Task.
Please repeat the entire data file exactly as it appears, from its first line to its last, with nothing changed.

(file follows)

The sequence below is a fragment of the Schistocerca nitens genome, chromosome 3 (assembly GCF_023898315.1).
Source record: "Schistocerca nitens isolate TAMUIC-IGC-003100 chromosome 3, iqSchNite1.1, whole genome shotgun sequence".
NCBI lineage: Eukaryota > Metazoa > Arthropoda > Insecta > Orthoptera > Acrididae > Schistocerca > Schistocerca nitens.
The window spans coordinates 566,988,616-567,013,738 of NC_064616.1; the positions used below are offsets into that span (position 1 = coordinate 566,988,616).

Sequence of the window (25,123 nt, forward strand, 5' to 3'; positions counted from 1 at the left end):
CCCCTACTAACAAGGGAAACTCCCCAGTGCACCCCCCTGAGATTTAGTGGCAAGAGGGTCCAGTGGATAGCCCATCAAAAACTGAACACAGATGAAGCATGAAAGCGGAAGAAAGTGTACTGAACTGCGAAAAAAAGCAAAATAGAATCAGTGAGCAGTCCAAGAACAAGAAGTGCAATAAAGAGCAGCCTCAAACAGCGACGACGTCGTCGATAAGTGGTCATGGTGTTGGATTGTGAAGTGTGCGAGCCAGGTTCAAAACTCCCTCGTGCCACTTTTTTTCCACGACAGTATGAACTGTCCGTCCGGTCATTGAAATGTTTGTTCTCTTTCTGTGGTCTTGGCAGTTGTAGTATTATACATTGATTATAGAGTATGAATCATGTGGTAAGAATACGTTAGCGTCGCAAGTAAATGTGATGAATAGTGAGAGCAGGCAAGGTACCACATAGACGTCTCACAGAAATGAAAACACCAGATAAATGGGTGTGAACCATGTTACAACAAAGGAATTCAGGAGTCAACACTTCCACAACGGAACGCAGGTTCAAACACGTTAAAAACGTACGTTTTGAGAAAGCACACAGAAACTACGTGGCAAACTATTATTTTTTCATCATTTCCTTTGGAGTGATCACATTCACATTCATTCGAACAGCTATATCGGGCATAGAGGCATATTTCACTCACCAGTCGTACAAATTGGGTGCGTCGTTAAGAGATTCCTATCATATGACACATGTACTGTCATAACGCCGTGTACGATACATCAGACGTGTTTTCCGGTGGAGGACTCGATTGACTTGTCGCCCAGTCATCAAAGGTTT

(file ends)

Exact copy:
The sequence below is a fragment of the Schistocerca nitens genome, chromosome 3 (assembly GCF_023898315.1).
Source record: "Schistocerca nitens isolate TAMUIC-IGC-003100 chromosome 3, iqSchNite1.1, whole genome shotgun sequence".
NCBI lineage: Eukaryota > Metazoa > Arthropoda > Insecta > Orthoptera > Acrididae > Schistocerca > Schistocerca nitens.
The window spans coordinates 566,988,616-567,013,738 of NC_064616.1; the positions used below are offsets into that span (position 1 = coordinate 566,988,616).

Sequence of the window (25,123 nt, forward strand, 5' to 3'; positions counted from 1 at the left end):
CCCCTACTAACAAGGGAAACTCCCCAGTGCACCCCCCTGAGATTTAGTGGCAAGAGGGTCCAGTGGATAGCCCATCAAAAACTGAACACAGATGAAGCATGAAAGCGGAAGAAAGTGTACTGAACTGCGAAAAAAAGCAAAATAGAATCAGTGAGCAGTCCAAGAACAAGAAGTGCAATAAAGAGCAGCCTCAAACAGCGACGACGTCGTCGATAAGTGGTCATGGTGTTGGATTGTGAAGTGTGCGAGCCAGGTTCAAAACTCCCTCGTGCCACTTTTTTTCCACGACAGTATGAACTGTCCGTCCGGTCATTGAAATGTTTGTTCTCTTTCTGTGGTCTTGGCAGTTGTAGTATTATACATTGATTATAGAGTATGAATCATGTGGTAAGAATACGTTAGCGTCGCAAGTAAATGTGATGAATAGTGAGAGCAGGCAAGGTACCACATAGACGTCTCACAGAAATGAAAACACCAGATAAATGGGTGTGAACCATGTTACAACAAAGGAATTCAGGAGTCAACACTTCCACAACGGAACGCAGGTTCAAACACGTTAAAAACGTACGTTTTGAGAAAGCACACAGAAACTACGTGGCAAACTATTATTTTTTCATCATTTCCTTTGGAGTGATCACATTCACATTCATTCGAACAGCTATATCGGGCATAGAGGCATATTTCACTCACCAGTCGTACAAATTGGGTGCGTCGTTAAGAGATTCCTATCATATGACACATGTACTGTCATAACGCCGTGTACGATACATCAGACGTGTTTTCCGGTGGAGGACTCGATTGACTTGTCGCCCAGTCATCAAAGGTTT